I flew home for Christmas, and stayed for the pandemic.

Next up — I’ll find my way back to my beloved South Pacific and spend the remaining part of the summer aboard Akela making the long journey home.

I had left Akela in Taiohae Bay, Nuku Hiva, in the Marquesas Islands with my friend Nico late last December, expecting to see him again when I return in March. Nico took off for a new adventure in February, leaving Akela anchored all alone in the bay. I was in the San Francisco Airport on March 15, expecting to board Flight 710 to Tahiti when they announced that all flights from Europe to US were cancelled. Flight 710 was coming from Paris. I downed a shot of tequila at the airport bar, rented a car, and drove 850 miles to Tucson where I have enjoyed three months of quality time with Laura (which has been f-awesome!) and socially distancing from my friends (which sucks).

While the world fears covid death or boredom from Netflix, Akela sits alone at anchor in French Polynesia. Taiohae Bay is well protected, storms are rare, and I have a friend checking up on her, so Akela is fine. I’m not fine. I worry about the boat, the chafe of the rigging, the wear of the anchor chain, the rusting of the engine, the worn seal around the prop shaft, the clogged bilge pumps, the leaking deck, the batteries sulfating, the rum evaporating out of my kegs, the likelihood of colliding with other abandoned boats, and the possibility of drifting onto the rocks or out to sea. I sit here powerless to do anything.

Every day I check on the numbers of sick people in Arizona and Pima County. I update my spreadsheets and make plots and predictions. And I check on the status in French Polynesia. They have had only a handful of cases, but they take this stuff seriously. Only a few generations ago, these people were nearly wiped out by diseases brought to them from a world that didn’t give a shit. Polynesians are hearty, big-hearted people who have shown me their strength, and have shared their secrets to a happy life — to love what is near to you, and to laugh. A lot! I cherish every little bit of the island spirit that has rubbed off on me.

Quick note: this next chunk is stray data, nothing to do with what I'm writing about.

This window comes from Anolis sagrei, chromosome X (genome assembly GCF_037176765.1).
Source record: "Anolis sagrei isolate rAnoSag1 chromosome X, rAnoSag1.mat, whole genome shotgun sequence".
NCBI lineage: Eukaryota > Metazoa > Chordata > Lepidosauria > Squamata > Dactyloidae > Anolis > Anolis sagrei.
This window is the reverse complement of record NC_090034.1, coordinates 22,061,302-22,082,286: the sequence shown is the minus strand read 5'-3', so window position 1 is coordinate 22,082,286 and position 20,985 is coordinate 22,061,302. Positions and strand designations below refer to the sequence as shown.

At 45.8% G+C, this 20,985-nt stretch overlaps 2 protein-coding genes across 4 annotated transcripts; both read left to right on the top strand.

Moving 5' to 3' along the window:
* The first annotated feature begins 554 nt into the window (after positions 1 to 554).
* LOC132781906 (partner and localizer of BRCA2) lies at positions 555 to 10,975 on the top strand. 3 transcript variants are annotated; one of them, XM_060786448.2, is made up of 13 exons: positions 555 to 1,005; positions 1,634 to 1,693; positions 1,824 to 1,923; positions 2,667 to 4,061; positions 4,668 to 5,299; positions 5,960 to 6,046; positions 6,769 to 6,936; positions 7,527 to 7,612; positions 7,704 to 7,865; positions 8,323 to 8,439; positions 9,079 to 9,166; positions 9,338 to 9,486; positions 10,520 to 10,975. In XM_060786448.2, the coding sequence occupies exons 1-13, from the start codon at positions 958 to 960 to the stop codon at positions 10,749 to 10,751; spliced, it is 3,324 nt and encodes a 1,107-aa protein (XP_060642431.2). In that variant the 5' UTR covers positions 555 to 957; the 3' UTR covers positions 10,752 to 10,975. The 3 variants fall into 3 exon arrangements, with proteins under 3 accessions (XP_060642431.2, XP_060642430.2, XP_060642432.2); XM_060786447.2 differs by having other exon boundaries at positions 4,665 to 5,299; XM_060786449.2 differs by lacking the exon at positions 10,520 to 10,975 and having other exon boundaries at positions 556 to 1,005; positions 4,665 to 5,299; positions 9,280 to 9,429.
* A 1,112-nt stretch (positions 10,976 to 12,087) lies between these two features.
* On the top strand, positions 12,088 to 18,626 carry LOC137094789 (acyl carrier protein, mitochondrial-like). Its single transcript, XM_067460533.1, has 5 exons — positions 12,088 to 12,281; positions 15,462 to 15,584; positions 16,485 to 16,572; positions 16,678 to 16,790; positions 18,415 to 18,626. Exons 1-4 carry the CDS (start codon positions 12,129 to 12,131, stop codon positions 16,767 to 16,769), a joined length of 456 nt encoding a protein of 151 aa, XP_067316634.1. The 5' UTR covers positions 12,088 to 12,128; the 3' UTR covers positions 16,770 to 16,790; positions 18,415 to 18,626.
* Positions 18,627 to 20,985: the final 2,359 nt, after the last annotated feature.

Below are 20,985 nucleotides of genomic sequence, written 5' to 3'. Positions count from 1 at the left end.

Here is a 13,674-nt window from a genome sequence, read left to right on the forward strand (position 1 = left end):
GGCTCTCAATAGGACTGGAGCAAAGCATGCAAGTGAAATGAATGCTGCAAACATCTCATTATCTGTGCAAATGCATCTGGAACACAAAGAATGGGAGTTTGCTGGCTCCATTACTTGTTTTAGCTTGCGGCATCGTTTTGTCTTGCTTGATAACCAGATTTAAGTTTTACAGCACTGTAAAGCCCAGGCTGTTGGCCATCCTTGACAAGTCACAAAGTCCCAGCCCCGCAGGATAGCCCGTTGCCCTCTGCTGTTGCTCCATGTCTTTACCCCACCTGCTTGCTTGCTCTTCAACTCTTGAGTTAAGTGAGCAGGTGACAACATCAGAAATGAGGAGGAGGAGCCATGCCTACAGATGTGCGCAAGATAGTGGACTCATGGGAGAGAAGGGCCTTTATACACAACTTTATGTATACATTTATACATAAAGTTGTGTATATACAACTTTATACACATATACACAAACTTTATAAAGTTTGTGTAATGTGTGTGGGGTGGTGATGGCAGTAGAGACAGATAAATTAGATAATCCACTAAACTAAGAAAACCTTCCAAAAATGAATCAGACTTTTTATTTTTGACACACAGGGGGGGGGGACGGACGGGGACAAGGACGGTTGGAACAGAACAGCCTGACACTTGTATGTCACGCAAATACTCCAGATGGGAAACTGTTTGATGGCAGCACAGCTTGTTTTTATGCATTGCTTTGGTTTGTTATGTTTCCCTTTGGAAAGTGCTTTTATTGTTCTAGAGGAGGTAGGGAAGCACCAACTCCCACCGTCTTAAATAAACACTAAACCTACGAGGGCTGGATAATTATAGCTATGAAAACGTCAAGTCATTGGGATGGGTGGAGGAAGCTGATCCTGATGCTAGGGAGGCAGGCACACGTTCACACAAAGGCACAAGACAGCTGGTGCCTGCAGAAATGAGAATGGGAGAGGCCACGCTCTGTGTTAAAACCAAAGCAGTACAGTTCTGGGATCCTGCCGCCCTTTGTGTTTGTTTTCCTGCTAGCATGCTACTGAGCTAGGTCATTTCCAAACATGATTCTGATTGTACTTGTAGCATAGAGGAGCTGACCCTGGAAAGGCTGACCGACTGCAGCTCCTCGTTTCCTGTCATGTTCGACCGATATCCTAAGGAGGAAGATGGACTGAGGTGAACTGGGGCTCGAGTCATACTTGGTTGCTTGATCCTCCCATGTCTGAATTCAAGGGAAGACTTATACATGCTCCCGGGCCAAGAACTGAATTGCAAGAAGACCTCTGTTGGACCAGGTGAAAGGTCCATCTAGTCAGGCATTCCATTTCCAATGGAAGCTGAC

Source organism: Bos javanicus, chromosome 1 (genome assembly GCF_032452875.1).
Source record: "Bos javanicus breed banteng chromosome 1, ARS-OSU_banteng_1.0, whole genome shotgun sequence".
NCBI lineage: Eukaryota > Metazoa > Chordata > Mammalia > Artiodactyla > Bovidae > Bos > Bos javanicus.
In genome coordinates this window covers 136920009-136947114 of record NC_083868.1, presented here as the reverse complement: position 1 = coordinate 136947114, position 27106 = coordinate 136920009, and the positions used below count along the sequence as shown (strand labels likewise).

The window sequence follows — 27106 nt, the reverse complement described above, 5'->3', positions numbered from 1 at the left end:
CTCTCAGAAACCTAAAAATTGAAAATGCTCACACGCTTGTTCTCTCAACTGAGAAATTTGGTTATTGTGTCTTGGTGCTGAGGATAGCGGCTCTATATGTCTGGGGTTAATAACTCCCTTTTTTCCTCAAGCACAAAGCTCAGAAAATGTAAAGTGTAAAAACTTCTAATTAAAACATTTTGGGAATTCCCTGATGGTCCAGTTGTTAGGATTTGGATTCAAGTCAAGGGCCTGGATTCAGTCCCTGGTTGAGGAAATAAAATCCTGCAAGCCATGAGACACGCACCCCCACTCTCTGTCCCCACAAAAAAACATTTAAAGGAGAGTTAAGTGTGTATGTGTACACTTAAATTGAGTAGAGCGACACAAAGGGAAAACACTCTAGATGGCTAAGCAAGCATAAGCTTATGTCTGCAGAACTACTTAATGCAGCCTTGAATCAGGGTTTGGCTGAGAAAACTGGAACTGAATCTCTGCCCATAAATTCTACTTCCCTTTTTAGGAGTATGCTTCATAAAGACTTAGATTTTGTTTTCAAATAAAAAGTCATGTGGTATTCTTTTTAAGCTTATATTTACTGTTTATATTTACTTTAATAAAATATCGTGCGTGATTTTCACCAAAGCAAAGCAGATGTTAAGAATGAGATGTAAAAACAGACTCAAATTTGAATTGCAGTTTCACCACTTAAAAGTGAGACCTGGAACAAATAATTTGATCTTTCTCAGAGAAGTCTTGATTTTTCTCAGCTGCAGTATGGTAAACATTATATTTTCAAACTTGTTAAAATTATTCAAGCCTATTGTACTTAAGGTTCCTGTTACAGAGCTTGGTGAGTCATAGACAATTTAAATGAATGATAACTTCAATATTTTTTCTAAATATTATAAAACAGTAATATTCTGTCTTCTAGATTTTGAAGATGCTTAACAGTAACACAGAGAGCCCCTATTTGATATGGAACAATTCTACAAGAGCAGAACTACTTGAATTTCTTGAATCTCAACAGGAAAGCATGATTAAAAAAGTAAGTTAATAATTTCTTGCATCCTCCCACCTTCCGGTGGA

French Polynesia has been not only closed off to international flights, but travel from island to island has been forbidden as well. This is a country with extended families spread out over 118 islands. They take this stuff seriously.

As I update this on June 23, Tahiti has been COVID free for many weeks, so now they are opening back up! I changed my flight to Tahiti to July 15, the first available. I will have to test negative to get on the plane, followed up with a negative test a few days later in Tahiti to avoid an extended quarantine. Then I’ll travel 850 miles to the island of Nuku Hiva, where I’ll make my way to Taiohae and step aboard the boat that I had rowed away from almost 8 months previous. It seems like it was a lifetime ago. Or only yesterday. I’m not sure which. Last time I flew to Nuku Hiva, Max met me at the beach with a cold Hinano beer. We were so glad to see each other. We caught up on his adventures in the Marquesas, and we made cruising plans for the coming year. I keep imagining that we’ll meet up in Taiohae again. I can’t wait to share stories of my adventures over the past year.

In Nuku Hiva, I’ll meet my crew and get Akela fixed up and stocked for a blue water passage. We’ll sail 2000 miles NNW nonstop to Hawaii, which will take 2 – 3 weeks. Other than the squalls of the ITCZ (InterTropical Convergence Zone) this should be sweet sailing — a beam reach in the warm trade winds that blow regularly from east to west. In Hawaii, I’ll change crew, reprovision, and get ready for the next leg — to San Diego.

To sail back to California, we need to go due north from Hawaii for over 1000 miles, leaving the nice tropics with those warm steady winds that go the wrong way to get into the “roaring forties” with cool and variable westerly winds (meaning from the west). It will be colder and stormier than the happy South Pacific that I’ve become used to. But don’t worry. I’ll have warm clothing, a well-found little ship, and experienced crew. We’ll arrive in San Diego in mid-September. I’ll leave Akela on a mooring in San Diego Bay next to the airport, right where she was when we started this adventure on January 1, 2018. What a trip!

(Updated 6/23/2020 to provide current plans. )

2 thoughts on “Planning the long journey home

  1. Wishing you a safe yet adventurous journey. Mostly I want you to be home safe with Laura and Charlie and the rest. You are all so blessed to have each other. What an accomplishment you, your crew and your Max have achieved!


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